Publication: Monitor Volume: 5 Issue: 49

Yesterday’s government meeting, which was chaired by Prime Minister Yevgeny Primakov on President Boris Yeltsin’s orders, did not approve the use of force in solving the Chechen conflict sparked by the abduction of General Gennady Shpigun. In fact, no decision at all was taken at the meeting, meaning that it is up to the president to decide on a course of action. “We will not let the matter lead to the resumption of military actions in Chechnya. That will not be,” Primakov said in winding up the two-hour meeting (Kommersant daily, March 11). The postponement of the “punishment” of Chechnya was completely predictable. According to “Nezavisimaya gazeta,” the government suspects that a trap was being set for it. With the hospitalization of both Yeltsin and Nikolai Bordyuzha, head of the presidential administration, Yevgeny Primakov remains practically the only functional head in the Russian power structure. This situation has paralleled the sudden emergence of the Chechen crisis. It is obvious that Primakov has no interest in leading the way in trying to solve the crisis: It is not clear what political dividends are to be gained from doing so, and the premier does not want to risk anything. Primakov has thus adopted a no-lose stance, acting as if he is simply subordinating himself to the president, who has the prerogative in such national security matters. The final decision on how to handle the Chechen crisis will therefore be made by Boris Yeltsin from the Central Clinical Hospital (Nezavisimaya gazeta, Kommersant daily, March 11).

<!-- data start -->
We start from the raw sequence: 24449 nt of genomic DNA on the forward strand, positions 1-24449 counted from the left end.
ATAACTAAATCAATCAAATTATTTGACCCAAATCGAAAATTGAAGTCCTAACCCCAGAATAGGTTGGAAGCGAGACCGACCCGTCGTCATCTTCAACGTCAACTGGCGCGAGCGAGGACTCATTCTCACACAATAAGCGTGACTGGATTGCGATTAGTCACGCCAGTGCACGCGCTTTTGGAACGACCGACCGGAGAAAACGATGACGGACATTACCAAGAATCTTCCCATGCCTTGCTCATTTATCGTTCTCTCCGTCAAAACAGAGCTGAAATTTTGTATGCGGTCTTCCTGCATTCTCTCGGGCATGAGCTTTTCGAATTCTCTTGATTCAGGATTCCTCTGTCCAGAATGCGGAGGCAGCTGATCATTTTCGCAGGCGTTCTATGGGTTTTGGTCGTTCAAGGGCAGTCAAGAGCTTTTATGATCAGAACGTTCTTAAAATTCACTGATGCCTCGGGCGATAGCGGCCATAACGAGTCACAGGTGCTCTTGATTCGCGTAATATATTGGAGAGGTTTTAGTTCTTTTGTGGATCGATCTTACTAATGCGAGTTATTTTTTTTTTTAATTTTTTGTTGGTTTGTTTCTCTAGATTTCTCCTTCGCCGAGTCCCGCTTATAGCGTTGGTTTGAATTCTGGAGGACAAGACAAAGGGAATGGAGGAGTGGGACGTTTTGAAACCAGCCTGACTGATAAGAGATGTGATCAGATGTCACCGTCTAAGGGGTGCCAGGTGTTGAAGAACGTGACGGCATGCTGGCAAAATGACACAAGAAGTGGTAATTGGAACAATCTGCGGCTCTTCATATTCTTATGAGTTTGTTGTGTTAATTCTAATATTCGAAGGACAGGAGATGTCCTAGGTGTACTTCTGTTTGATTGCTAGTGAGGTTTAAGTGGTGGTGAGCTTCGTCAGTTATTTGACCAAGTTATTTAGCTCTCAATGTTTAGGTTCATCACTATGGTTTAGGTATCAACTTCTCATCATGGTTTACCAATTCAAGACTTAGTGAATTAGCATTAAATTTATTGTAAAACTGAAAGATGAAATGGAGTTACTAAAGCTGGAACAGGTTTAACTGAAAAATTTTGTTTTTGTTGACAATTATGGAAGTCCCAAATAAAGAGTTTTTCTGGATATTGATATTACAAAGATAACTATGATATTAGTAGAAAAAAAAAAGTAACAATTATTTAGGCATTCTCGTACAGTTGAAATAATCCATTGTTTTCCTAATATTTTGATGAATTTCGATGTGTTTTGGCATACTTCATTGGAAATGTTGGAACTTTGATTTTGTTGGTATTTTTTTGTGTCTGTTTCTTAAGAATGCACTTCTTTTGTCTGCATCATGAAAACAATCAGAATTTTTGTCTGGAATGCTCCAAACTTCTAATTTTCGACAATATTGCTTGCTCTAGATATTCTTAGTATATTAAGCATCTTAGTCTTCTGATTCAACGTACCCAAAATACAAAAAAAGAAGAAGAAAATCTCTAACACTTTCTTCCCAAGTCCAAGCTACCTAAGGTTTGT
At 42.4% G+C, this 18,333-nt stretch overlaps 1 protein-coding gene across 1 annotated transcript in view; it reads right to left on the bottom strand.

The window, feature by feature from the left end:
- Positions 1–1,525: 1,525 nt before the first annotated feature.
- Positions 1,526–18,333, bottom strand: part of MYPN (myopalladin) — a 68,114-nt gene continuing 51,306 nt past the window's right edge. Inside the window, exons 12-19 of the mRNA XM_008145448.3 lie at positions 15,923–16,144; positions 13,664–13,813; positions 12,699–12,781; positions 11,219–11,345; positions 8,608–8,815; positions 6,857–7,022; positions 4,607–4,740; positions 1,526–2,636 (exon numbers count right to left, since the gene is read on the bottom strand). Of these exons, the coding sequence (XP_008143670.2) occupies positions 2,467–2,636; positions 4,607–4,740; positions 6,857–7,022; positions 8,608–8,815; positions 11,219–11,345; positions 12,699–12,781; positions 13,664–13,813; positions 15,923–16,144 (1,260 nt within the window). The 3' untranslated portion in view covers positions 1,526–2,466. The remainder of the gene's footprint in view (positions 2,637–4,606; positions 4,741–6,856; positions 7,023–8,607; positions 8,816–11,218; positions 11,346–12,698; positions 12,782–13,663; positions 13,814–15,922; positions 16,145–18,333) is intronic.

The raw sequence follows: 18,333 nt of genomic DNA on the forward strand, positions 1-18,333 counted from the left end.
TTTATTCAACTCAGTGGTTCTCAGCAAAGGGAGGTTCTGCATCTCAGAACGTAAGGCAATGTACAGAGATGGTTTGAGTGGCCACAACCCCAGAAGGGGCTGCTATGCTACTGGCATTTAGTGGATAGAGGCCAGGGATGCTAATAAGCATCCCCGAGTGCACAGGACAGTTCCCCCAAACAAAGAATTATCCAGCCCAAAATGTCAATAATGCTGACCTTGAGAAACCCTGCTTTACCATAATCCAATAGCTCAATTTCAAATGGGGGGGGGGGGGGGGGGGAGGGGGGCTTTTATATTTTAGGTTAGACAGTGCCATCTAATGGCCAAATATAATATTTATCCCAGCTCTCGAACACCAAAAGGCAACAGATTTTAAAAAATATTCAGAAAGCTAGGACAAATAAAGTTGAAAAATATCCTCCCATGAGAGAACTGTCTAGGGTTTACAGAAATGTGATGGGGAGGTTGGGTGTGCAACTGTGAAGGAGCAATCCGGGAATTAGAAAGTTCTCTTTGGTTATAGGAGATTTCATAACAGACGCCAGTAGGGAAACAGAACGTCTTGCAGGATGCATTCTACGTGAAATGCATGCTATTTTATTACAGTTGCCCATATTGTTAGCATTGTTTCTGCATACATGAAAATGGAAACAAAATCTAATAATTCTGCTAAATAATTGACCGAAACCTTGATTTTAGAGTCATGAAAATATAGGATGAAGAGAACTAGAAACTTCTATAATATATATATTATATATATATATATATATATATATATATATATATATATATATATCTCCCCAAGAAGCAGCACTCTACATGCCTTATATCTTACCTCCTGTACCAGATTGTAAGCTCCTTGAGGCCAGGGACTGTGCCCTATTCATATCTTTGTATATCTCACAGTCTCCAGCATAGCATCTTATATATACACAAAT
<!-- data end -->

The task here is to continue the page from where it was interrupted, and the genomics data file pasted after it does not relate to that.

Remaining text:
At the same time, the Russian Interior Ministry is preparing for limited strikes against Chechen terrorist bases. Interior Minister Sergei Stepashin met yesterday with officials of the Defense Ministry. Although the meeting was held behind closed doors, a Russian newspaper reported today that the participants discussed the issue of placing Tochka-U missile systems along the border with Chechnya. These are short-range and highly accurate missiles. Several of these systems were reportedly moved to the Chechen border yesterday. In addition, the heads of the North Caucasus military district received orders to prepare for the arrival of heavy transport jets, while the top specialists of anti-ethnic crime units left for the Chechen border region (Kommersant daily, March 11).